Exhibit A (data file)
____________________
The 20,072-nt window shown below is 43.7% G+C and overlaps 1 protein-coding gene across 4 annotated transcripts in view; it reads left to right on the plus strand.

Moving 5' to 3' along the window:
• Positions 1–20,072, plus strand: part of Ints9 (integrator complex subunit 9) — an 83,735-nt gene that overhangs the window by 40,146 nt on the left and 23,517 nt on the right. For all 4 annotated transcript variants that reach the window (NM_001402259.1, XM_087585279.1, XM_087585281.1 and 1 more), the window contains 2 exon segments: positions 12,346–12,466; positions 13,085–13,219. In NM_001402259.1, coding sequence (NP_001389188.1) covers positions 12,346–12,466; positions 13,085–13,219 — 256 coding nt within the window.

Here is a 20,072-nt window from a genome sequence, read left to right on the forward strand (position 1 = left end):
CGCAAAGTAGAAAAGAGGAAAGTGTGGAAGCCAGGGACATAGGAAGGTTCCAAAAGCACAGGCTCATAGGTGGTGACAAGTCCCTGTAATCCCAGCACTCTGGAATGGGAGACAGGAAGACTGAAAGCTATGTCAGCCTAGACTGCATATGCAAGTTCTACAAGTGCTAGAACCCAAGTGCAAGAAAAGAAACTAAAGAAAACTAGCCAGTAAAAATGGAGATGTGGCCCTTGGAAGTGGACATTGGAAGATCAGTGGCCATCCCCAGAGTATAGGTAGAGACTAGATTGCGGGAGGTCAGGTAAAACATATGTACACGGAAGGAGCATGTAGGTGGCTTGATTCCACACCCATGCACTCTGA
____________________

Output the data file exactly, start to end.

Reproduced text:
The 20,072-nt window shown below is 43.7% G+C and overlaps 1 protein-coding gene across 4 annotated transcripts in view; it reads left to right on the plus strand.

Moving 5' to 3' along the window:
• Positions 1–20,072, plus strand: part of Ints9 (integrator complex subunit 9) — an 83,735-nt gene that overhangs the window by 40,146 nt on the left and 23,517 nt on the right. For all 4 annotated transcript variants that reach the window (NM_001402259.1, XM_087585279.1, XM_087585281.1 and 1 more), the window contains 2 exon segments: positions 12,346–12,466; positions 13,085–13,219. In NM_001402259.1, coding sequence (NP_001389188.1) covers positions 12,346–12,466; positions 13,085–13,219 — 256 coding nt within the window.

Here is a 20,072-nt window from a genome sequence, read left to right on the forward strand (position 1 = left end):
CGCAAAGTAGAAAAGAGGAAAGTGTGGAAGCCAGGGACATAGGAAGGTTCCAAAAGCACAGGCTCATAGGTGGTGACAAGTCCCTGTAATCCCAGCACTCTGGAATGGGAGACAGGAAGACTGAAAGCTATGTCAGCCTAGACTGCATATGCAAGTTCTACAAGTGCTAGAACCCAAGTGCAAGAAAAGAAACTAAAGAAAACTAGCCAGTAAAAATGGAGATGTGGCCCTTGGAAGTGGACATTGGAAGATCAGTGGCCATCCCCAGAGTATAGGTAGAGACTAGATTGCGGGAGGTCAGGTAAAACATATGTACACGGAAGGAGCATGTAGGTGGCTTGATTCCACACCCATGCACTCTGA